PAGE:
In their 2005 article in First Monday, Daniel J. Cohen and Roy Rosenzweig recount the story of a remarkably prescient colleague, Peter Stearns, who “proposed the idea of a history analog to the math calculator, a handheld device that would provide students with names and dates to use on exams—a Cliolator, he called it, a play on the muse of history and the calculator.”  Cohen and Rosenzweig took Stearns’s idea and ran with it. They set out to build the Cliolator in the form of a software algorithm called “H-Bot” which served as a history fact finder, scouring the web for information to answer questions about the past. Even with all its limitations and the limits to what was available online in 2004-05, H-Bot was remarkably accurate. It was especially adept at identifying dates and simple definitions. Where it fell short was in more complex questions, including “hows” and “whys”.
Since 2005, the web has grown well beyond the scale of information available to H-Bot, providing a much larger reservoir of data to crawl. And artificial intelligence and machine learning software have brought us much closer to the so-called Cliolator. Google, Amazon, Microsoft, and Apple have all developed quasi-artificial intelligence voice assistants that can parse natural language queries and supply answers drawn from the web. Google Home and Amazon Echo are the most extraordinary examples of these voice assistants, stand-alone devices with the ability to listen to and answer questions. Are these the ultimate versions of the Cliolator?
I decided to put one to the test to see how well this form of artificial intelligence could perform in my introductory Canadian history course. One of the sections of my final exam asks students to identify a key point from the course and explain its historical significance. In answering the questions from this section of the exam, students must demonstrate some simple factual knowledge by identifying each key point and exercise some analytical ability by explaining why it was significant. Could a Google Home pass this section of my exam? I tested it on nine key points:
Expulsion of the Acadians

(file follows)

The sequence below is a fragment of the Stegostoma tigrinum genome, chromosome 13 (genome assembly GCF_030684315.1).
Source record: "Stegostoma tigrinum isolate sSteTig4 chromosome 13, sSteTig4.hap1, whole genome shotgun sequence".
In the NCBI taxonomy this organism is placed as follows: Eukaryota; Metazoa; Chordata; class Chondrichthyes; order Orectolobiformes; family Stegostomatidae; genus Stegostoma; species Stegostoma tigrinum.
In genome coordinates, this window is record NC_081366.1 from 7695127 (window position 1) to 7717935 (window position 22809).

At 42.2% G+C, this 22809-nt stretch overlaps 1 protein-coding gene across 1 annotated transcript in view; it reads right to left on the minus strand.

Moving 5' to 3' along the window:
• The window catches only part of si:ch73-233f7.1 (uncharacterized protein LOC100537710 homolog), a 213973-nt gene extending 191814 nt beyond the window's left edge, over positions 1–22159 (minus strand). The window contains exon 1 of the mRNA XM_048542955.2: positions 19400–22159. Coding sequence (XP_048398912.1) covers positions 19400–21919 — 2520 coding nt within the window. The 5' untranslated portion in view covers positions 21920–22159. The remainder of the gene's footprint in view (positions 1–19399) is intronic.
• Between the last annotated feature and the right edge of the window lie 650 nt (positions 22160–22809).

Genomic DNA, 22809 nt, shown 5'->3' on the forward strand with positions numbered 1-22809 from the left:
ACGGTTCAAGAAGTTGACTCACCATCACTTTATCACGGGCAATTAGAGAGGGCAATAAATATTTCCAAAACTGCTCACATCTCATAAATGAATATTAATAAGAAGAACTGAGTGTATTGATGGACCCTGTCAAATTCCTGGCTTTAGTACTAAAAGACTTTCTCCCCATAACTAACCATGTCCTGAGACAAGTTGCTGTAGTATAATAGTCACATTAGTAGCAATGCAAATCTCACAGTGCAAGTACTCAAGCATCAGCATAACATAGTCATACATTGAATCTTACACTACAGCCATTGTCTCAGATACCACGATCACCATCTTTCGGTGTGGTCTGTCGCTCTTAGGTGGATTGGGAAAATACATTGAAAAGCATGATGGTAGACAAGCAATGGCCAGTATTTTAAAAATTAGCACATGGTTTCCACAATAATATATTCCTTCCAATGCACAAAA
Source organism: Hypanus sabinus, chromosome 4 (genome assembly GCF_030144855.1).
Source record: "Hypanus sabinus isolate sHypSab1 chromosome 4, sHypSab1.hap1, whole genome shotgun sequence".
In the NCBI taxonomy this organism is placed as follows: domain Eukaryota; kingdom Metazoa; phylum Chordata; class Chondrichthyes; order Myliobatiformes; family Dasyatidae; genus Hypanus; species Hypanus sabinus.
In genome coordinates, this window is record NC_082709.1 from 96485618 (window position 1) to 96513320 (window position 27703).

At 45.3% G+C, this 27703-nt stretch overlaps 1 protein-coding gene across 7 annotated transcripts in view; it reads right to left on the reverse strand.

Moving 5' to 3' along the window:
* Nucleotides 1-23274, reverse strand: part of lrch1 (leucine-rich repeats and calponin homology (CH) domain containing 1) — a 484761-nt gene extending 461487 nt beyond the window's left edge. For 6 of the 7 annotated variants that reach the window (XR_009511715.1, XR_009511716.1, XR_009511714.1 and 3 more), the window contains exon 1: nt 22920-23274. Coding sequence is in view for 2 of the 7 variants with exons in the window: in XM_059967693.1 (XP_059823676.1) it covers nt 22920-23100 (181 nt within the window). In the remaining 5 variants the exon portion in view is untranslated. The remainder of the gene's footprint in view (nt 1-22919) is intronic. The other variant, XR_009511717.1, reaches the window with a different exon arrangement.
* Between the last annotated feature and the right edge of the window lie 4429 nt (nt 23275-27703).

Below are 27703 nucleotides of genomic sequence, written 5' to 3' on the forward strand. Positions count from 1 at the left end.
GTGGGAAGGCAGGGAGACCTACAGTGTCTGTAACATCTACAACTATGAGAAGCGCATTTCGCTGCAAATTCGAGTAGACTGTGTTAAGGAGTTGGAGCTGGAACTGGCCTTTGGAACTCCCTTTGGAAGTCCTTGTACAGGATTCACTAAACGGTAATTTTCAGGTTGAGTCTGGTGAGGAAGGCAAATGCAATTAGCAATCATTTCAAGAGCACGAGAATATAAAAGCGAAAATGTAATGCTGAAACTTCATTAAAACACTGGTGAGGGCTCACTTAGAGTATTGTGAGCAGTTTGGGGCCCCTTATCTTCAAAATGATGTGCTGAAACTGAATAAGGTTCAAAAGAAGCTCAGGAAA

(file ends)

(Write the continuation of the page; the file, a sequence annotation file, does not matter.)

Battle of the Plains of Abraham
Louis Riel and the Red River Resistance
1942 Conscription Plebiscite
Marsh Report, 1942
Google Home’s ability to explain the historical significance of these terms was considerably more limited than its ability to simply identify the terms. Identification was dependent upon the quality of information available on the web. Google Home typically drew from Wikipedia, Canadian Encyclopedia, the History Channel, and a handful of other websites to find information about Canadian history. Overall, the quality of that information was pretty good. When trying to answer an analytical question like why something is historically significant, it uses the same methodology. Google Home crawls the web to determine the best answer based on what is already available online. It does not generate its own insights; it is incapable of combining pieces of information to yield new understandings. If someone hadn’t already written something on the web to explain why one of these terms was significant, Google Home was unable to answer the question.
This was the greatest limitation of this device and why voice assistants are forms of quasi-artificial intelligence. Google Home can recognize and parse natural language questions. It can search the web to answer those questions and make decisions about relevance to determine the best (and most likely correct) answer. It cannot generate new ideas based on the information it finds. It can tell me what the seigneurial system was but it cannot tell me why the Canadian government abolished it in 1854. It can tell me who won the Battle of the Plains of Abraham, but it can only offer hints of its significance based on previously published material online. It knows what happened in the past, but it cannot interpret the past.
My little experiment with Google Home reveals some important insights for historians to consider. First, we need more high quality historical research on the web. Voice assistants like Google Home and the Amazon Echo rely entirely upon what they can find on the open web. As a result, they pull from Wikipedia and Canadian Encyclopedia, popular online sources that are open to search engines. If historians want to ensure that broad public audiences have access to the best possible information, they should contribute to these sources and make more of their own research open and available online. Second, artificial intelligence is already influencing historical practice. The Google Home is not going to replace historians, but it is an example of how advanced algorithms and search engines can influence research practice and history education. As digital humanists continue to argue, understanding how these algorithms work is crucial to understanding digital research methodologies. Finally, voice assistants are not likely to be the most important artificial intelligence tools for historical research. At best, having a Google Home or an Amazon Echo on your desk will be as helpful to historical research as a calculator is for mathematical research. AI software that assists in the analysis of historical documents and other data will have far more pervasive influence on historical research in the future. But I’ll save that topic for another post.
What do you think of my highly unscientific experiment? How well did Google Home do on my Canadian history exam? Leave your thoughts in the comments below.
Sean Kheraj is an associate professor of Canadian and environmental history in the Department of History at York University. He blogs at http://seankheraj.com.
 Cohen, Daniel J. and Roy Rosenzweig. “Web of Lies? Historical Knowledge on the Internet” First Monday 10.12 (2005).